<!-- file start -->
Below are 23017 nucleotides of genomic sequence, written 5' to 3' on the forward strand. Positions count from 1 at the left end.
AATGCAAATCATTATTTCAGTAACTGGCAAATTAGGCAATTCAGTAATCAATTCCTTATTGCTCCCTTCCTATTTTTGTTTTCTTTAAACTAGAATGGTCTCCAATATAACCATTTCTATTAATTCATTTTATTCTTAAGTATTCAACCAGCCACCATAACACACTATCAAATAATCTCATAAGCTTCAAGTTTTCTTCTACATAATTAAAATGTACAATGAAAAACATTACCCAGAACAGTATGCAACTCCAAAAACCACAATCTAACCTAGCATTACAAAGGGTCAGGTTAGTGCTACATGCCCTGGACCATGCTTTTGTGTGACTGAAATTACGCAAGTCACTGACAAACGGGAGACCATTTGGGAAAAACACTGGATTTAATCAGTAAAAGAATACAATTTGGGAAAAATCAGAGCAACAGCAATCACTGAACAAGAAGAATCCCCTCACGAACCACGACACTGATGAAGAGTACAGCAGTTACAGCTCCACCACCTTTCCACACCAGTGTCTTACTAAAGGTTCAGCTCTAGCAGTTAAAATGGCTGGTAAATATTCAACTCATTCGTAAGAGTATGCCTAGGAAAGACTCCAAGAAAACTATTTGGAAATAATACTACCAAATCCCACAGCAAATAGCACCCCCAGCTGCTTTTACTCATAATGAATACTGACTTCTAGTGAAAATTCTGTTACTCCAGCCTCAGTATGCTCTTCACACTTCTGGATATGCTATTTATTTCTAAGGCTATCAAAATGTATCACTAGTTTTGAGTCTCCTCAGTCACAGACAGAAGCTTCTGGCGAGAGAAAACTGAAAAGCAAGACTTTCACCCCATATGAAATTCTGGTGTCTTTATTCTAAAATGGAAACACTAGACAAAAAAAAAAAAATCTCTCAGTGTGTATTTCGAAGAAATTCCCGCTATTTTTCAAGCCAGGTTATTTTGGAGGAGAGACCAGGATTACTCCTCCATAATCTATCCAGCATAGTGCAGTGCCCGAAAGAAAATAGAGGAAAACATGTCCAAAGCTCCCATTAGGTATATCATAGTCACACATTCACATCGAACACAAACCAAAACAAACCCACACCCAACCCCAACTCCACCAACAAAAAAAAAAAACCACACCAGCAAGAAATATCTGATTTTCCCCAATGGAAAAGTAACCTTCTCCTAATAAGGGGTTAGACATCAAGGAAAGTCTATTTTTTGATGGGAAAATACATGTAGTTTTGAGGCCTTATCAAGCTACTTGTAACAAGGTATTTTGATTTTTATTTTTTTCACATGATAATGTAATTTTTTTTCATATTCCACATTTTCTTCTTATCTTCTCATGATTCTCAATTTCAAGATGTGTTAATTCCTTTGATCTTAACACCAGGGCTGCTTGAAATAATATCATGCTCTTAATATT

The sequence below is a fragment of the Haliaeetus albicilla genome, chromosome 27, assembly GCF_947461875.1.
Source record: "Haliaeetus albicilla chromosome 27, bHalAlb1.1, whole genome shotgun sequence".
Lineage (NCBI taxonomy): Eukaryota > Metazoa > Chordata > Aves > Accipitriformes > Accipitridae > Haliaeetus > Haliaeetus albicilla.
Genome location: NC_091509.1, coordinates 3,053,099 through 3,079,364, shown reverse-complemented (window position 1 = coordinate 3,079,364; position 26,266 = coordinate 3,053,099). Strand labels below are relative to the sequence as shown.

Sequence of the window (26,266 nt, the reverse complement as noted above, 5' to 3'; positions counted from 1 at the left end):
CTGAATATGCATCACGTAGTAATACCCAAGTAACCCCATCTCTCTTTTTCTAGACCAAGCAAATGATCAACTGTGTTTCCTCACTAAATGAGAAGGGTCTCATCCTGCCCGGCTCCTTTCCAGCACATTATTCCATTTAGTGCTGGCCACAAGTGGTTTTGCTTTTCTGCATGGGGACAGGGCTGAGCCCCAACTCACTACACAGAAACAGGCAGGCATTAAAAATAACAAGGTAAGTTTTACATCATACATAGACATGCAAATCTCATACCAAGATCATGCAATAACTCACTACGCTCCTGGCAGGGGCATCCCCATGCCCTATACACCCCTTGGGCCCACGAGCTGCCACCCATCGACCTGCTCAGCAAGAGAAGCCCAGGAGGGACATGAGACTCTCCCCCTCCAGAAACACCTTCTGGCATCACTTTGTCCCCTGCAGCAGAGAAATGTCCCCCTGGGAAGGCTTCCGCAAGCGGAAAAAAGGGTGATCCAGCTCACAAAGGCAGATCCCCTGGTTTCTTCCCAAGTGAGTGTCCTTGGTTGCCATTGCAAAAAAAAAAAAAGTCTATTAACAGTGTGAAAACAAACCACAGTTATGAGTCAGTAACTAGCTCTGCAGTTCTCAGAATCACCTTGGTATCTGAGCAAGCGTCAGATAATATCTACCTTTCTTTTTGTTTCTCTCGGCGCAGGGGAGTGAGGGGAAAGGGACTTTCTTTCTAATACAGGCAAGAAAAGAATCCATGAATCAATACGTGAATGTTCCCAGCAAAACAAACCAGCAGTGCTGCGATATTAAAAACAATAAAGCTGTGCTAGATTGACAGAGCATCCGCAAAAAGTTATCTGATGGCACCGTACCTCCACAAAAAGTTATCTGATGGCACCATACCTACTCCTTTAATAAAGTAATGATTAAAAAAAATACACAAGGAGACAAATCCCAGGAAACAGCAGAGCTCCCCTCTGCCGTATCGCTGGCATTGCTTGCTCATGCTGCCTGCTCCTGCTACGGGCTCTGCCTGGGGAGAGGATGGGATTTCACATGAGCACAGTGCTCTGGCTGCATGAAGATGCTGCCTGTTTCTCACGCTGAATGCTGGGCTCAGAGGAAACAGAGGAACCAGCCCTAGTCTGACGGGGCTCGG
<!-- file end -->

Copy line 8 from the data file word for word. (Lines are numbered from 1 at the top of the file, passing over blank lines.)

CTGAATATGCATCACGTAGTAATACCCAAGTAACCCCATCTCTCTTTTTCTAGACCAAGCAAATGATCAACTGTGTTTCCTCACTAAATGAGAAGGGTCTCATCCTGCCCGGCTCCTTTCCAGCACATTATTCCATTTAGTGCTGGCCACAAGTGGTTTTGCTTTTCTGCATGGGGACAGGGCTGAGCCCCAACTCACTACACAGAAACAGGCAGGCATTAAAAATAACAAGGTAAGTTTTACATCATACATAGACATGCAAATCTCATACCAAGATCATGCAATAACTCACTACGCTCCTGGCAGGGGCATCCCCATGCCCTATACACCCCTTGGGCCCACGAGCTGCCACCCATCGACCTGCTCAGCAAGAGAAGCCCAGGAGGGACATGAGACTCTCCCCCTCCAGAAACACCTTCTGGCATCACTTTGTCCCCTGCAGCAGAGAAATGTCCCCCTGGGAAGGCTTCCGCAAGCGGAAAAAAGGGTGATCCAGCTCACAAAGGCAGATCCCCTGGTTTCTTCCCAAGTGAGTGTCCTTGGTTGCCATTGCAAAAAAAAAAAAAGTCTATTAACAGTGTGAAAACAAACCACAGTTATGAGTCAGTAACTAGCTCTGCAGTTCTCAGAATCACCTTGGTATCTGAGCAAGCGTCAGATAATATCTACCTTTCTTTTTGTTTCTCTCGGCGCAGGGGAGTGAGGGGAAAGGGACTTTCTTTCTAATACAGGCAAGAAAAGAATCCATGAATCAATACGTGAATGTTCCCAGCAAAACAAACCAGCAGTGCTGCGATATTAAAAACAATAAAGCTGTGCTAGATTGACAGAGCATCCGCAAAAAGTTATCTGATGGCACCGTACCTCCACAAAAAGTTATCTGATGGCACCATACCTACTCCTTTAATAAAGTAATGATTAAAAAAAATACACAAGGAGACAAATCCCAGGAAACAGCAGAGCTCCCCTCTGCCGTATCGCTGGCATTGCTTGCTCATGCTGCCTGCTCCTGCTACGGGCTCTGCCTGGGGAGAGGATGGGATTTCACATGAGCACAGTGCTCTGGCTGCATGAAGATGCTGCCTGTTTCTCACGCTGAATGCTGGGCTCAGAGGAAACAGAGGAACCAGCCCTAGTCTGACGGGGCTCGG